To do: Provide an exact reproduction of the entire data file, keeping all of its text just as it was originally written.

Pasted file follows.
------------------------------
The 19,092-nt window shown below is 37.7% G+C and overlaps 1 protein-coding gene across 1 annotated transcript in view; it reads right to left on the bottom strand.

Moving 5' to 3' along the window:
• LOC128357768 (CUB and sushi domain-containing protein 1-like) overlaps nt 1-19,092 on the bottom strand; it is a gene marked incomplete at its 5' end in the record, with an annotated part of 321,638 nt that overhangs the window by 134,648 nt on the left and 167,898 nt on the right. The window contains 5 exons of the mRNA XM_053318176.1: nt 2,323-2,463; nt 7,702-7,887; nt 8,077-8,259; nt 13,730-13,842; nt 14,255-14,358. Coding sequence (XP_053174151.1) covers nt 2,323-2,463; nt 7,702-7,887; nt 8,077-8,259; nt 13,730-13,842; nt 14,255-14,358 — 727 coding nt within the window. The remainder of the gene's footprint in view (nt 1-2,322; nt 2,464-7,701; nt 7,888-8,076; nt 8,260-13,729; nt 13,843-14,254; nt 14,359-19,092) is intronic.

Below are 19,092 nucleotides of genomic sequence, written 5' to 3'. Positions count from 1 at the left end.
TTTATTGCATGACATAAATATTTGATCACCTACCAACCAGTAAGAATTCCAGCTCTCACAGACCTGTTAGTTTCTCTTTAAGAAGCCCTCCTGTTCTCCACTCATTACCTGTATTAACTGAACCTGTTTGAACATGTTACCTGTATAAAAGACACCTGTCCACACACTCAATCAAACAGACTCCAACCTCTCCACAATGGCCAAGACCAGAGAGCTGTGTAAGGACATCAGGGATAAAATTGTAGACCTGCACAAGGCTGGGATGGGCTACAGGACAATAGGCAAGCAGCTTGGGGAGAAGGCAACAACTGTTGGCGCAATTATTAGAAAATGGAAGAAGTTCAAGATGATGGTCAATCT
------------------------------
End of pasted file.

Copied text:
The 19,092-nt window shown below is 37.7% G+C and overlaps 1 protein-coding gene across 1 annotated transcript in view; it reads right to left on the bottom strand.

Moving 5' to 3' along the window:
• LOC128357768 (CUB and sushi domain-containing protein 1-like) overlaps nt 1-19,092 on the bottom strand; it is a gene marked incomplete at its 5' end in the record, with an annotated part of 321,638 nt that overhangs the window by 134,648 nt on the left and 167,898 nt on the right. The window contains 5 exons of the mRNA XM_053318176.1: nt 2,323-2,463; nt 7,702-7,887; nt 8,077-8,259; nt 13,730-13,842; nt 14,255-14,358. Coding sequence (XP_053174151.1) covers nt 2,323-2,463; nt 7,702-7,887; nt 8,077-8,259; nt 13,730-13,842; nt 14,255-14,358 — 727 coding nt within the window. The remainder of the gene's footprint in view (nt 1-2,322; nt 2,464-7,701; nt 7,888-8,076; nt 8,260-13,729; nt 13,843-14,254; nt 14,359-19,092) is intronic.

Below are 19,092 nucleotides of genomic sequence, written 5' to 3'. Positions count from 1 at the left end.
TTTATTGCATGACATAAATATTTGATCACCTACCAACCAGTAAGAATTCCAGCTCTCACAGACCTGTTAGTTTCTCTTTAAGAAGCCCTCCTGTTCTCCACTCATTACCTGTATTAACTGAACCTGTTTGAACATGTTACCTGTATAAAAGACACCTGTCCACACACTCAATCAAACAGACTCCAACCTCTCCACAATGGCCAAGACCAGAGAGCTGTGTAAGGACATCAGGGATAAAATTGTAGACCTGCACAAGGCTGGGATGGGCTACAGGACAATAGGCAAGCAGCTTGGGGAGAAGGCAACAACTGTTGGCGCAATTATTAGAAAATGGAAGAAGTTCAAGATGATGGTCAATCT